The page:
The demands for legalizing corporate hack backs are growing – and there is significant interest by private actors to utilize hack back if it was lawful. If private companies were able to obtain the right to hack back legally, the risks for blowback is likely more significant than the opportunity and potential gains from private hackbacks. The proponents of private hackback tend to build their case on a set of assumptions. If these assumptions are not valid, private hackback is likely becoming a federal problem through uncontrolled escalation and spillover from these private counterstrikes.
-The private companies can attribute.
The idea of legalizing hack back operations is based on the assumption that the defending company can attribute the initial attack with pin-point precision. If a defending company is given the right to strike back, it is based on the assumption that the counterstrike can beyond doubt determine which entity was the initial attacker. If attribution is not achieved with satisfactory granularity and precision, a right to cyber counterstrike would be a right to strike anyone based on suspicion of involvement. Very few private entities can as of today with high granularity determine who attacked them and can trace back the attack so the counterstrike can be accurate. The lack of norms and a right to strike back, even if the precision in the counterstrike is not perfect, would increase entropy and deviation from emerging norms and international governance.
-The counterstriking corporations can engage a state-sponsored organization.
Things might spin out of control. The old small tactics rule – anyone can open fire, only geniuses can get out unharmed. The counterstriking corporation perceives that they can handle the adversaries believing that it is an underfunded group of college students that hacks for fun – and later finds out that it is a heavily funded and highly able foreign state agency. The counterstriking company would have limited means to before a counterstrike determines the exact size of the initial attacker and the full spectrum of resources available for the initial attacker. A probing counterattack would not be enough to determine the operational strength, ability, and intent of the potential adversary. Following the assumption that the counterstriking corporation can handle any adversary is embedded the assumption that there will be no uncontrolled escalation.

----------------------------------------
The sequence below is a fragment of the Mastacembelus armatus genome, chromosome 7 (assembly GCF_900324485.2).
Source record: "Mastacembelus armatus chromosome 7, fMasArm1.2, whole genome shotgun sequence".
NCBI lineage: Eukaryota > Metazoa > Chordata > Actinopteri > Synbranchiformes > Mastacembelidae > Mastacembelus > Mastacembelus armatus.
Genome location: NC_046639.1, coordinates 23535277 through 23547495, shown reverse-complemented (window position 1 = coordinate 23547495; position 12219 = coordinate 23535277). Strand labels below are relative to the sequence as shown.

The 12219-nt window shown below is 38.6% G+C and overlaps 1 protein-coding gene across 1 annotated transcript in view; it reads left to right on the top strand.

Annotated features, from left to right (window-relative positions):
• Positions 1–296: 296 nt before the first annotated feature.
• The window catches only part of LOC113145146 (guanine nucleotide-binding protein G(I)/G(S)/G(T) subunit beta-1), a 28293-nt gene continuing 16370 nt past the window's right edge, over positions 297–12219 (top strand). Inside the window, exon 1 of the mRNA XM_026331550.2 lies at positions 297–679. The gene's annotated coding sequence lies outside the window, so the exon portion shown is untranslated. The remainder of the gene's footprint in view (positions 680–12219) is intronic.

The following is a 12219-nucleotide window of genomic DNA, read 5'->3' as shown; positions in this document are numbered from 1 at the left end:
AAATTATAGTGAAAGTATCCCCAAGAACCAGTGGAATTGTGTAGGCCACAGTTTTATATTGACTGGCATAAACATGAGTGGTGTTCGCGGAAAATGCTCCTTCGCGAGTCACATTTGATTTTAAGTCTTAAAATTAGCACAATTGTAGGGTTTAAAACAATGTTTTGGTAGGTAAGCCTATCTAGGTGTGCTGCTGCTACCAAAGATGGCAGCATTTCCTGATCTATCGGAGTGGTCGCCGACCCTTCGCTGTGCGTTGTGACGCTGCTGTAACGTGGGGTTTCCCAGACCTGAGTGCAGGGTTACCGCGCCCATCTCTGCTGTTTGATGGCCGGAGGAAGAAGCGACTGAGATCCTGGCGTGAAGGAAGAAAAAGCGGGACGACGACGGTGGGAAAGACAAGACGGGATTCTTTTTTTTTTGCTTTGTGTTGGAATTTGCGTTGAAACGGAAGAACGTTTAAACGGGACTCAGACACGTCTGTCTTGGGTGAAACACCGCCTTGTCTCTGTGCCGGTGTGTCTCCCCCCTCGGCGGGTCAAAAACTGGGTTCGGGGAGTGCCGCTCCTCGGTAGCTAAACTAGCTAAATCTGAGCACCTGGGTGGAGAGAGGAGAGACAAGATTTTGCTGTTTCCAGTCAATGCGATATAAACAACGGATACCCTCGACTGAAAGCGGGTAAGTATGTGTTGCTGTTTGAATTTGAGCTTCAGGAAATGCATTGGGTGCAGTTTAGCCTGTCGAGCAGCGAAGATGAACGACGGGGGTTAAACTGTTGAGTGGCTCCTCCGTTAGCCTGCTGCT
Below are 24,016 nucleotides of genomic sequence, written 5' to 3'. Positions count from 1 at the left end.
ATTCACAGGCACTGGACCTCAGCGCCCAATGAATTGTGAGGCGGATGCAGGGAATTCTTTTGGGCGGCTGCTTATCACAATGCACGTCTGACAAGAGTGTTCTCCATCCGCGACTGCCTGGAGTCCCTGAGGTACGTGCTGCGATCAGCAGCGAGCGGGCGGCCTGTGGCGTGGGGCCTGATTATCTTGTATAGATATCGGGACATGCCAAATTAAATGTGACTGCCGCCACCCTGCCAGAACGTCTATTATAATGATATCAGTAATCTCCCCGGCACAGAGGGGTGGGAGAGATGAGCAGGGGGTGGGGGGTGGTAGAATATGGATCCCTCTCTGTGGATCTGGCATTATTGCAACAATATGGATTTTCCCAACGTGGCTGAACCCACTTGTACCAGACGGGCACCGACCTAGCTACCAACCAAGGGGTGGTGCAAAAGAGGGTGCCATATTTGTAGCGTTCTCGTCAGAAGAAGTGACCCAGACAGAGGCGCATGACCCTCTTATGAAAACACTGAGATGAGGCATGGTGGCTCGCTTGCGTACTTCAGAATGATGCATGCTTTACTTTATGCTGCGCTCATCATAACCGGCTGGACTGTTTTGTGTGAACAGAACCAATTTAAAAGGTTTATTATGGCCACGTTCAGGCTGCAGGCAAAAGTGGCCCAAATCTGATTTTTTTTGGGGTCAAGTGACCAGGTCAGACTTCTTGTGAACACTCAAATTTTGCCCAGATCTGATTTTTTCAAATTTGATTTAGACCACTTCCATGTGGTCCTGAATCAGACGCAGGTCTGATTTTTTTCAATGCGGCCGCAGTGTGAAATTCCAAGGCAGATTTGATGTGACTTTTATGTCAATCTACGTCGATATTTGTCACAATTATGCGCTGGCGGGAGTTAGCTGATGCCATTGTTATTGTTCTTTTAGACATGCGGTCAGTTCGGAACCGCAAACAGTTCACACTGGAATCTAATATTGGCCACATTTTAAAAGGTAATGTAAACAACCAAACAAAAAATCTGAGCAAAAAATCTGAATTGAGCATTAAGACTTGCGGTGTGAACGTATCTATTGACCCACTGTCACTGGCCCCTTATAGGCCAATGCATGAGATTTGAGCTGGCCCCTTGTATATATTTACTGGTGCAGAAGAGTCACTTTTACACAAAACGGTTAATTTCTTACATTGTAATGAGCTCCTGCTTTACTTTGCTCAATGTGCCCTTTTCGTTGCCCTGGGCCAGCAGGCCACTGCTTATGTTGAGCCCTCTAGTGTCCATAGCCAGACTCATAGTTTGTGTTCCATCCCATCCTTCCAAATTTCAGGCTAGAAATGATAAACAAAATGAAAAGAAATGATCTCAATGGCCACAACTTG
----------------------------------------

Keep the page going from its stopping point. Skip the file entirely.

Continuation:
-The whole engagement is locked in between parties A and B.
If there is an assumption of no uncontrolled escalation, then a follow-up assumption is that ,the engagement creates a deterrence that prevents the initial attacker from continuing attacking. The defending company needs to be able to counterattack with the magnitude that the initial attacker is deterred from further attacks. Once deterrence is established then the digital interchange will cease. The question is how to establish deterrence – and deterring from which array of cyber operations – without causing any damages. If deterrence cannot be establish it would likely lead to escalation or to a strict tit-for-tat game without any decisive conclusion and continue until the initial attacker decides to end the interchange.
-The initial attacker has no second strike option.
The interchange will occur with a specific set of cyber weapons and aim points. So the interchange cannot lead to further damages. Even if the initial striker had the intent to rearrange the targets, aims, and potential impacts there will be no option to do so. A new set of second strikes would not be an uncontrolled escalation as long as the targeting occurred within the same realm and values as the earlier strikes. The second strike option for the initial attacker could target unprecedented targets at the initial attackers discretion. Instead, it is more likely that the initial attacker has second strike options that the initial target is unaware of at the moment of counterstrike.
-The counterstriking company has no interests or assets in the initial attacker’s jurisdiction.
If a multi-national company (MNC) counterstrikes a state agency or state sponsored attacker the MNC could face the risk of repercussions if there are MNC assets in the jurisdiction of the initial attacker. Major MNC companies have interests, subsidiaries, and assets in hundreds of jurisdictions. The Fortune 500 companies have assets in the US, China, Russia, India, and numerous other jurisdictions. The question is then if MNC “A” counterstrike a cyberattack from China, what will the risks be for the “A” MNC subsidiary “A in China”? Related is the issue if by improper attribution MNC “A” counterstrikes from the US targeting foreign digital assets when these foreign assets had no connection with the initial attack, which constitutes a new unjustifiable and illegal attack on foreign digital assets. The majority of the potential source countries for hacking attacks are totalitarian and authoritarian states. A totalitarian state can easily, and it is in their reach, switch domain and seize property, arrest innocent business travels, and act in other ways as a result of corporate hackback. I am not saying that we should let totalitarian regimes act any way they want – I am only saying that it is not for private corporations to engage and seeking to resolve. It is a government domain to interact with foreign governments.
The idea to legalize corporate hack backs could lead to increased distrust, entropy, and be contra-productive to the long-term goal of a secure and safe Internet.
Jan Kallberg, PhD
Jan Kallberg is a research scientist at the Army Cyber Institute at West Point and an assistant professor in the department of social sciences at the United States Military Academy.
The views expressed are those of the author and do not reflect the official policy or position of the Army Cyber Institute at West Point, the United States Military Academy or the Department of Defense.